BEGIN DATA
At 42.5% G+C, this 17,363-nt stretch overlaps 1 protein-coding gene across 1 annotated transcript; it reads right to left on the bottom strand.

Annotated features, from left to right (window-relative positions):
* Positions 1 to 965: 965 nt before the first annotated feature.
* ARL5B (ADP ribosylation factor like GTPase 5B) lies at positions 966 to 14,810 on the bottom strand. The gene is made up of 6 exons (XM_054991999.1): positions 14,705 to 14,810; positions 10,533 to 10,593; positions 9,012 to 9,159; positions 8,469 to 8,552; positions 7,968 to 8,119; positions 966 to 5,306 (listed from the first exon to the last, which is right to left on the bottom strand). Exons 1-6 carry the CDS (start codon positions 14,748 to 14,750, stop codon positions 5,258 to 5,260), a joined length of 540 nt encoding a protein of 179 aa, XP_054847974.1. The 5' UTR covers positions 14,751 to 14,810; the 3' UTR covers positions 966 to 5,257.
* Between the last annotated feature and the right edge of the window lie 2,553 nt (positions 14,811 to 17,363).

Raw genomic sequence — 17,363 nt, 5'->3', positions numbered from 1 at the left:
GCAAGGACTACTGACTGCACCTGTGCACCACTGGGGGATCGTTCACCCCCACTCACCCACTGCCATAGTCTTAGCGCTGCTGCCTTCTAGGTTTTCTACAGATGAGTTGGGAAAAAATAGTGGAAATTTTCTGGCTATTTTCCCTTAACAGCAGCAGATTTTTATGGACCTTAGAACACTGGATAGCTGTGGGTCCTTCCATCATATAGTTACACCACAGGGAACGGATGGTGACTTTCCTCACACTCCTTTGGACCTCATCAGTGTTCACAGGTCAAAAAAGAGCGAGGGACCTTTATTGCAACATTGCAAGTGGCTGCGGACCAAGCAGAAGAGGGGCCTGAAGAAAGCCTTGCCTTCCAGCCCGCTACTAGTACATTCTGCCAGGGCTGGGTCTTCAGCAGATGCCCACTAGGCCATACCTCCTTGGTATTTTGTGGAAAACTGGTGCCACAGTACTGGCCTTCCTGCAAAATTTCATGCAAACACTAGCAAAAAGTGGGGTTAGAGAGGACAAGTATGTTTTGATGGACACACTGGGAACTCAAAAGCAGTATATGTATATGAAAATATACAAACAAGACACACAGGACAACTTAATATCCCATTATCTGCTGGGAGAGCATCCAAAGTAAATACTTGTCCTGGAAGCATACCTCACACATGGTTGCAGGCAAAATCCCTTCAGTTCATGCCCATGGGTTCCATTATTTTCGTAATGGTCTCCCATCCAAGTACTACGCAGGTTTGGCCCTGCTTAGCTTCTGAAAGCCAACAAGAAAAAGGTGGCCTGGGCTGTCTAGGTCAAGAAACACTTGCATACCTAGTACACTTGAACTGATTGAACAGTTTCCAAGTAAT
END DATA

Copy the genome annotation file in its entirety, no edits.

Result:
At 42.5% G+C, this 17,363-nt stretch overlaps 1 protein-coding gene across 1 annotated transcript; it reads right to left on the bottom strand.

Annotated features, from left to right (window-relative positions):
* Positions 1 to 965: 965 nt before the first annotated feature.
* ARL5B (ADP ribosylation factor like GTPase 5B) lies at positions 966 to 14,810 on the bottom strand. The gene is made up of 6 exons (XM_054991999.1): positions 14,705 to 14,810; positions 10,533 to 10,593; positions 9,012 to 9,159; positions 8,469 to 8,552; positions 7,968 to 8,119; positions 966 to 5,306 (listed from the first exon to the last, which is right to left on the bottom strand). Exons 1-6 carry the CDS (start codon positions 14,748 to 14,750, stop codon positions 5,258 to 5,260), a joined length of 540 nt encoding a protein of 179 aa, XP_054847974.1. The 5' UTR covers positions 14,751 to 14,810; the 3' UTR covers positions 966 to 5,257.
* Between the last annotated feature and the right edge of the window lie 2,553 nt (positions 14,811 to 17,363).

Raw genomic sequence — 17,363 nt, 5'->3', positions numbered from 1 at the left:
GCAAGGACTACTGACTGCACCTGTGCACCACTGGGGGATCGTTCACCCCCACTCACCCACTGCCATAGTCTTAGCGCTGCTGCCTTCTAGGTTTTCTACAGATGAGTTGGGAAAAAATAGTGGAAATTTTCTGGCTATTTTCCCTTAACAGCAGCAGATTTTTATGGACCTTAGAACACTGGATAGCTGTGGGTCCTTCCATCATATAGTTACACCACAGGGAACGGATGGTGACTTTCCTCACACTCCTTTGGACCTCATCAGTGTTCACAGGTCAAAAAAGAGCGAGGGACCTTTATTGCAACATTGCAAGTGGCTGCGGACCAAGCAGAAGAGGGGCCTGAAGAAAGCCTTGCCTTCCAGCCCGCTACTAGTACATTCTGCCAGGGCTGGGTCTTCAGCAGATGCCCACTAGGCCATACCTCCTTGGTATTTTGTGGAAAACTGGTGCCACAGTACTGGCCTTCCTGCAAAATTTCATGCAAACACTAGCAAAAAGTGGGGTTAGAGAGGACAAGTATGTTTTGATGGACACACTGGGAACTCAAAAGCAGTATATGTATATGAAAATATACAAACAAGACACACAGGACAACTTAATATCCCATTATCTGCTGGGAGAGCATCCAAAGTAAATACTTGTCCTGGAAGCATACCTCACACATGGTTGCAGGCAAAATCCCTTCAGTTCATGCCCATGGGTTCCATTATTTTCGTAATGGTCTCCCATCCAAGTACTACGCAGGTTTGGCCCTGCTTAGCTTCTGAAAGCCAACAAGAAAAAGGTGGCCTGGGCTGTCTAGGTCAAGAAACACTTGCATACCTAGTACACTTGAACTGATTGAACAGTTTCCAAGTAAT